Employment status: EAT upholds decision that cyclist dropped from Olympic training programme was neither an employee nor a worker

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Employment status: EAT upholds decision that cyclist dropped from Olympic training programme was neither an employee nor a worker

Published 6 August 2020

A professional cyclist who participated in a training programme run by British Cycling was neither an employee nor a worker.

THE FACTS

At a young age, Ms Varnish was selected for training programmes run by the British Cycling Federation (known as “British Cycling”), which is a non-for-profit organisation that promotes and controls the sport of cycling in the UK.   She was later selected for their Olympic Podium Programme. Under its agreement with Ms Varnish, British Cycling agreed to develop a performance plan with her and to provide her with a package of services, benefits and other support to enable her to devote her time to training.   These services included coaching support, clothing and equipment, and access to facilities. In return, Ms Varnish agreed to comply with the performance plan, train as required, attend training camps, enter competitions, maintain her health, wear team clothing and comply with certain standards of behaviour. She was dropped from the programme for performance reasons, and brought claims in the employment tribunal, including claims of discrimination and unfair dismissal. At a preliminary hearing, the employment tribunal held that she was neither a worker nor an employee, and so could not bring these claims.

In reaching its decision, the employment tribunal first considered whether Ms Varnish had been an employee. It applied the established tests for employee status to the facts in Ms Varnish’s case. These tests are:

  1. Is there an obligation on the “employer” to provide work and on the individual to perform such work (“mutuality of obligation”)?
  2. Is the individual required to provide services personally (“personal service”)?
  3. Does the “employer” exercise sufficient control over the way in which the individual carries out the service (“control”)?

In addition, the other elements of the contract must be consistent with an employment contract.

First, the employment tribunal held that there was no mutuality of obligation. Referring to a “wage/work” bargain, under which an employee provides work in return for a wage, the employment tribunal held that she did not provide work or services to British Cycling, nor did it pay her. The employment tribunal characterised the arrangement as Ms Varnish’s commitment to train with the aim of being selected to compete with the British Cycling team. She was not providing work or services to British Cycling. To give her the best chance of competing with the cycling team, British Cycling offered her the services set out above. The employment tribunal did not consider these to be wages (though it acknowledged that “wages” do not necessarily have to be salary but can be benefits).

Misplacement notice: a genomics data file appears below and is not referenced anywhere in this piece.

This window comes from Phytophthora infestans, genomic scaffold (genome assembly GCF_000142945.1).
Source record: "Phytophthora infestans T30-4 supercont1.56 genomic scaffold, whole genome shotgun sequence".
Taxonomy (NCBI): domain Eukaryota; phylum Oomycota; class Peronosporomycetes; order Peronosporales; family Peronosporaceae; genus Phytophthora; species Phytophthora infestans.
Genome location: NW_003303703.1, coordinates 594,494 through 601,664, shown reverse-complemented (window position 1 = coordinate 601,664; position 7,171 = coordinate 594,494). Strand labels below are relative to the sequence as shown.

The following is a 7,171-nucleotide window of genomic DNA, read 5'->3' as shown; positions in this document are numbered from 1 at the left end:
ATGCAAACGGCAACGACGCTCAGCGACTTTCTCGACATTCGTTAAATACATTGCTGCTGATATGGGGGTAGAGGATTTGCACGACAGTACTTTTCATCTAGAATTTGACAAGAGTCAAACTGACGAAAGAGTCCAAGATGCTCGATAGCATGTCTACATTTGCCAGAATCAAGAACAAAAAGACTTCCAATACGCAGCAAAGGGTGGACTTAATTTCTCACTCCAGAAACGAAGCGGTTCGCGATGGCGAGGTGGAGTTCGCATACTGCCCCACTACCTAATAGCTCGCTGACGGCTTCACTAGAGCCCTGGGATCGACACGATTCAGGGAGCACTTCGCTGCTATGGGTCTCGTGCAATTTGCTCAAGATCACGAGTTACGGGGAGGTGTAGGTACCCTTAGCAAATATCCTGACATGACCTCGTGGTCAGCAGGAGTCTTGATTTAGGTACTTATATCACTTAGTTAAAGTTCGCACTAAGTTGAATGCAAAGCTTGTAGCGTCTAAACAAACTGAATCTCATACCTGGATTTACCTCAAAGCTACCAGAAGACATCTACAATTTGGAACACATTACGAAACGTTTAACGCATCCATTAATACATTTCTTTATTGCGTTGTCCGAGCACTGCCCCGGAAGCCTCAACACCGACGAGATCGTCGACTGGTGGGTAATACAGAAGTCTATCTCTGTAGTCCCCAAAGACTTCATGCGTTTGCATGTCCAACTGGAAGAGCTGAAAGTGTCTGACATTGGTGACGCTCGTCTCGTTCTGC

In relation to personal performance of services, the employment tribunal agreed that performance must be provided by Ms Varnish. However, since she was not provided with “work” by British Cycling she was not providing services, so this test was not met.

The “control” test was met. However, as the other two tests were not met, Ms Varnish was not an employee.

The employment tribunal also considered that there were other aspects of the contract with British Cycling (such as the tax position) that were not consistent with a contract of employment.

The employment tribunal then considered if Ms Varnish was a worker and concluded that she was not. “Workers” personally perform services, and Ms Varnish was not performing any services for British Cycling.

Ms Varnish appealed to the EAT. The EAT dismissed her appeal. It found that the employment tribunal had asked the right questions and had considered and weighed up all the relevant factors, and that its reasoning was not irrational.

WHAT DOES THIS MEAN FOR EMPLOYERS?

Employment status continues to be a live issue before the employment tribunals. This case is an interesting consideration of employment status and an example of an employment tribunal looking at the full picture of the relationship when reaching its decision. The question of whether or not an individual is an employee or a worker is always very fact specific. The EAT commented that, in this case, if the contractual provisions and balance of services provided to and from Ms Varnish and British Cycling were different, it would perhaps have reached a different answer.

Varnish v British Cycling Federation (t/a British Cycling) UKEAT/0022/20/LA

Authors

Ceri Fuller

Ceri Fuller

London - Walbrook

+44 (0)20 7894 6583

Zoë Wigan

Zoë Wigan

London - Walbrook

+44 (0)20 7894 6564

Hilary Larter

Hilary Larter

Leeds

+44 (0)113 251 4710

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